ABOUT THE CASE
On April Fools Day 1999, 26-year-old Yvonne Layne was found murdered in her Ohio home. David Thorne, her ex-boyfriend and father of one of her children, was instantly a suspect. David had a solid alibi, but then the police found Joe Wilkes, who confessed to the murder and said David had hired him to do it. Despite no evidence other than Joe’s confession, David was sentenced to life without parole for the murder of Yvonne even though the entire investigation may have been botched, or even possibly covered up. Now, after David has been in prison for over 20 years, host Maggie Freleng investigates Yvonne’s murder alongside Jason Baldwin (himself wrongfully convicted as a member of the West Memphis Three) and his organization Proclaim Justice. Is David actually innocent? And if so, who did kill Yvonne Layne?
ABOUT MAGGIE FRELENG
Maggie Freleng is an investigative journalist focusing on criminal justice and wrongful convictions. She is the host and producer of "Suave" on PRX about juvenile lifers and was formerly a public radio producer at WYNC and Producer-at-Large for NPR’s Latino USA. She is an Adjunct Professor at the Craig Newmark Graduate School of Journalism at CUNY. She was an NPR Next Generation Radio fellow, mentor and one of the 2019 Ford Foundation’s “50 Women Can Change the World in Journalism” fellow. Maggie was also a TV documentary host for VICE and Oxygen’s “The Disappearance of Maura Murray.” Her work has been featured in the LA Times, Democracy Now!, MSNBC, People, HLN, WNYC, NPR’s Code Switch, NBC New York, WHYY, Dr. OZ, Boston Globe, and The Huffington Post.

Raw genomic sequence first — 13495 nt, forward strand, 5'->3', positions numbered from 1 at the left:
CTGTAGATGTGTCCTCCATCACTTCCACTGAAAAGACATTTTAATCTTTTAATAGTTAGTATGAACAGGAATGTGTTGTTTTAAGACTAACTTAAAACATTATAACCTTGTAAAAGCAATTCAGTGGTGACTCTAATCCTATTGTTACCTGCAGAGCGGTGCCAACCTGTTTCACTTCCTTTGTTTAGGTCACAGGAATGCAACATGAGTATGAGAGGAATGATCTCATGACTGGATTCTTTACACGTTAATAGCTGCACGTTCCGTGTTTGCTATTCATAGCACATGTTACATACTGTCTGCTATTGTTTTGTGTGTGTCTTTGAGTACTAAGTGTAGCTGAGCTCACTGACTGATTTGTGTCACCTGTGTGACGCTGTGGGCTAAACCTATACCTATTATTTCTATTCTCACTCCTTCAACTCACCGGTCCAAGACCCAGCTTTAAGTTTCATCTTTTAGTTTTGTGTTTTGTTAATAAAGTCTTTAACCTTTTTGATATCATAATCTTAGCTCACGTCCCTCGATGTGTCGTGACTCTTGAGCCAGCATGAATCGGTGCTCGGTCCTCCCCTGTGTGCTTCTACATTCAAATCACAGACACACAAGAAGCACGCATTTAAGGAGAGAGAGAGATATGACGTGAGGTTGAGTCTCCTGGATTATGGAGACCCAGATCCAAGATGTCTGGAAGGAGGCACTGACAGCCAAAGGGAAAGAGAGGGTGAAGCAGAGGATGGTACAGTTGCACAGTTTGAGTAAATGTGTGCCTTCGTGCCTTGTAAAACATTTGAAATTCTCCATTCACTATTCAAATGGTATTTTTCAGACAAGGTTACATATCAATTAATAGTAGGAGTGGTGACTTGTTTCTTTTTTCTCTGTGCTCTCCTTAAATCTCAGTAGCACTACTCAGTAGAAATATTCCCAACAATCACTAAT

Dedicated to winning freedom for victims of wrongful conviction, Proclaim Justice is partnering with Maggie Freleng on this investigation. As one of the West Memphis 3, Jason Baldwin spent 18 years in prison for a crime he did not commit. John Hardin, who has years of experience in public affairs communications, played an important role in bringing media and public attention to the WM3 case. After Jason’s release, they began planning how they could most effectively advocate for other victims of wrongful conviction. Proclaim Justice is the result of those dreams and conversations.